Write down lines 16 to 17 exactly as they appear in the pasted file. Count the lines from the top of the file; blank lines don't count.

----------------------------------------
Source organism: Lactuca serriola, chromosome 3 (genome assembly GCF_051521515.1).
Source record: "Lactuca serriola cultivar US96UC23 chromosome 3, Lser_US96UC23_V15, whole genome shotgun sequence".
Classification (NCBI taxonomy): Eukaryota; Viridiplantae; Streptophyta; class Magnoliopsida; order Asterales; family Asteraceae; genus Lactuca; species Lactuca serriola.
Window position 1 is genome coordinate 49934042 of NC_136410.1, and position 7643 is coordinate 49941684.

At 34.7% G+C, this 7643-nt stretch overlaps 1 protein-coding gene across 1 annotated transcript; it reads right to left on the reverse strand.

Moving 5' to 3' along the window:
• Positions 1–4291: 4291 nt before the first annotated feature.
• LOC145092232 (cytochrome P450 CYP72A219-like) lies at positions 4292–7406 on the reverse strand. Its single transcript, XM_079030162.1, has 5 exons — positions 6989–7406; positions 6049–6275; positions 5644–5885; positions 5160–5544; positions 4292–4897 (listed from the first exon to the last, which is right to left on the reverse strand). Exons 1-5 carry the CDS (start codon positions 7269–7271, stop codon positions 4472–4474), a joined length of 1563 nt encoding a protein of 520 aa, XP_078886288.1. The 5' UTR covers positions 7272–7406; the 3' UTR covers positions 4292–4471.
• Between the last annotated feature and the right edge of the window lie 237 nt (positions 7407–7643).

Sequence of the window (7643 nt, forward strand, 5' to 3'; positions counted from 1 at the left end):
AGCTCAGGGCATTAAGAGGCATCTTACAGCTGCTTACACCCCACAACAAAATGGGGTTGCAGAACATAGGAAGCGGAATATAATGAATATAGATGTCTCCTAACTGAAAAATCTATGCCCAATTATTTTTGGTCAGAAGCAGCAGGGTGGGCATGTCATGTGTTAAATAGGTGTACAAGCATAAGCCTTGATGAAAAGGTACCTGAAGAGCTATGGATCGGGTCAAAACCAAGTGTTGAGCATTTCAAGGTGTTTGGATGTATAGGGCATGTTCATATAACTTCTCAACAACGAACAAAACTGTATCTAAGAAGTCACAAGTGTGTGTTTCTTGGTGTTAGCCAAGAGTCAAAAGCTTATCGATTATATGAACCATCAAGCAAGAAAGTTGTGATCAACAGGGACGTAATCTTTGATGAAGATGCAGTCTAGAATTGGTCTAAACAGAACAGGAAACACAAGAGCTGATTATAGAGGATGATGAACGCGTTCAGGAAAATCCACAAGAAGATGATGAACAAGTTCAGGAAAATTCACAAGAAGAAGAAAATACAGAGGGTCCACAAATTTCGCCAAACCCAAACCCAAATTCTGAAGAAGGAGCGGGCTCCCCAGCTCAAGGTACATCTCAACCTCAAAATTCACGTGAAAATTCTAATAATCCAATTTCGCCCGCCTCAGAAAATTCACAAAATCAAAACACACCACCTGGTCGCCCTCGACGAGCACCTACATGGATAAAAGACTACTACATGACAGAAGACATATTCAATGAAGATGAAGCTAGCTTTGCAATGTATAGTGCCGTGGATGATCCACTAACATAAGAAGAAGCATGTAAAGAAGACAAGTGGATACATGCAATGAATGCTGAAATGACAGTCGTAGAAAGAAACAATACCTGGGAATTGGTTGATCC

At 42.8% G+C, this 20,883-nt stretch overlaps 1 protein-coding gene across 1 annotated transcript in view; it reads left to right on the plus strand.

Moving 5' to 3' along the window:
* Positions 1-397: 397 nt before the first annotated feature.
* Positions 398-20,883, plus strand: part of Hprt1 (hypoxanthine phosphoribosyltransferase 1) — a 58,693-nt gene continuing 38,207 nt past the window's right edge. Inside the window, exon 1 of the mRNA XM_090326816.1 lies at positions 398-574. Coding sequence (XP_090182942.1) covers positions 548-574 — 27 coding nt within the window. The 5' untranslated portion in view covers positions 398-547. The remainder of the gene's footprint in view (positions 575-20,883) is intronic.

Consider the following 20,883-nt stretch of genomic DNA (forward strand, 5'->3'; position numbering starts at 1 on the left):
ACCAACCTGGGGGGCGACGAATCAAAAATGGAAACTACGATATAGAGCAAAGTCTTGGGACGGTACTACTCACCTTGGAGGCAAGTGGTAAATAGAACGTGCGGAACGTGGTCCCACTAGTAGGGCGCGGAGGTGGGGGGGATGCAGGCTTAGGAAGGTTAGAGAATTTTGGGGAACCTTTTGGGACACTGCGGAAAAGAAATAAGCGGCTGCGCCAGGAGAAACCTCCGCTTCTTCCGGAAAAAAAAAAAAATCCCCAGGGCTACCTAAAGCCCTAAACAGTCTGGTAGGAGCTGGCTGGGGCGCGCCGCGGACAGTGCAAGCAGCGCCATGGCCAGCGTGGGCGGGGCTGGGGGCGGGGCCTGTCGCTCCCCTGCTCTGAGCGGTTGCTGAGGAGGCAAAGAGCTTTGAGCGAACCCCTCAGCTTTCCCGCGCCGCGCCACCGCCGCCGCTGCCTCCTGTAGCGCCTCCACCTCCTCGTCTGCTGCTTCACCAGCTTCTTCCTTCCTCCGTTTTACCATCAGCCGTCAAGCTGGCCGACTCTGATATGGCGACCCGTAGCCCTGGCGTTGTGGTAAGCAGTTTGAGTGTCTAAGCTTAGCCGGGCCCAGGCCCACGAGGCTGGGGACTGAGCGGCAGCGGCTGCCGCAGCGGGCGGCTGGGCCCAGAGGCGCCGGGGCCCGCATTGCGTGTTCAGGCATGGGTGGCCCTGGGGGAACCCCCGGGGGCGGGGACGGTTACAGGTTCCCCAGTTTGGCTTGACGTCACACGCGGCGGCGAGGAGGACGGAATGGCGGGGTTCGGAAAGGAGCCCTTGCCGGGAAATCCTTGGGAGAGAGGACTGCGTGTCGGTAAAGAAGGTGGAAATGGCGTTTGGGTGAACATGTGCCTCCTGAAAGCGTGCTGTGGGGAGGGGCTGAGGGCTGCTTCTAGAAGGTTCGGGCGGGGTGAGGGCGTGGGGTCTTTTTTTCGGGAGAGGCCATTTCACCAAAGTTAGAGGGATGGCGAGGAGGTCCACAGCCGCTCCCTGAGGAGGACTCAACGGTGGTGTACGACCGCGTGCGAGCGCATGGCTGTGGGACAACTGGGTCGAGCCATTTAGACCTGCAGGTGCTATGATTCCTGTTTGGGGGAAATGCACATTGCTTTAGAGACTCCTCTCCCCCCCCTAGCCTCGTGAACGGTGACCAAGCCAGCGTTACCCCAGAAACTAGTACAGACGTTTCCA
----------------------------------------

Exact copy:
Consider the following 20,883-nt stretch of genomic DNA (forward strand, 5'->3'; position numbering starts at 1 on the left):
ACCAACCTGGGGGGCGACGAATCAAAAATGGAAACTACGATATAGAGCAAAGTCTTGGGACGGTACTACTCACCTTGGAGGCAAGTGGTAAATAGAACGTGCGGAACGTGGTCCCACTAGTAGGGCGCGGAGGTGGGGGGGATGCAGGCTTAGGAAGGTTAGAGAATTTTGGGGAACCTTTTGGGACACTGCGGAAAAGAAATAAGCGGCTGCGCCAGGAGAAACCTCCGCTTCTTCCGGAAAAAAAAAAAAATCCCCAGGGCTACCTAAAGCCCTAAACAGTCTGGTAGGAGCTGGCTGGGGCGCGCCGCGGACAGTGCAAGCAGCGCCATGGCCAGCGTGGGCGGGGCTGGGGGCGGGGCCTGTCGCTCCCCTGCTCTGAGCGGTTGCTGAGGAGGCAAAGAGCTTTGAGCGAACCCCTCAGCTTTCCCGCGCCGCGCCACCGCCGCCGCTGCCTCCTGTAGCGCCTCCACCTCCTCGTCTGCTGCTTCACCAGCTTCTTCCTTCCTCCGTTTTACCATCAGCCGTCAAGCTGGCCGACTCTGATATGGCGACCCGTAGCCCTGGCGTTGTGGTAAGCAGTTTGAGTGTCTAAGCTTAGCCGGGCCCAGGCCCACGAGGCTGGGGACTGAGCGGCAGCGGCTGCCGCAGCGGGCGGCTGGGCCCAGAGGCGCCGGGGCCCGCATTGCGTGTTCAGGCATGGGTGGCCCTGGGGGAACCCCCGGGGGCGGGGACGGTTACAGGTTCCCCAGTTTGGCTTGACGTCACACGCGGCGGCGAGGAGGACGGAATGGCGGGGTTCGGAAAGGAGCCCTTGCCGGGAAATCCTTGGGAGAGAGGACTGCGTGTCGGTAAAGAAGGTGGAAATGGCGTTTGGGTGAACATGTGCCTCCTGAAAGCGTGCTGTGGGGAGGGGCTGAGGGCTGCTTCTAGAAGGTTCGGGCGGGGTGAGGGCGTGGGGTCTTTTTTTCGGGAGAGGCCATTTCACCAAAGTTAGAGGGATGGCGAGGAGGTCCACAGCCGCTCCCTGAGGAGGACTCAACGGTGGTGTACGACCGCGTGCGAGCGCATGGCTGTGGGACAACTGGGTCGAGCCATTTAGACCTGCAGGTGCTATGATTCCTGTTTGGGGGAAATGCACATTGCTTTAGAGACTCCTCTCCCCCCCCTAGCCTCGTGAACGGTGACCAAGCCAGCGTTACCCCAGAAACTAGTACAGACGTTTCCA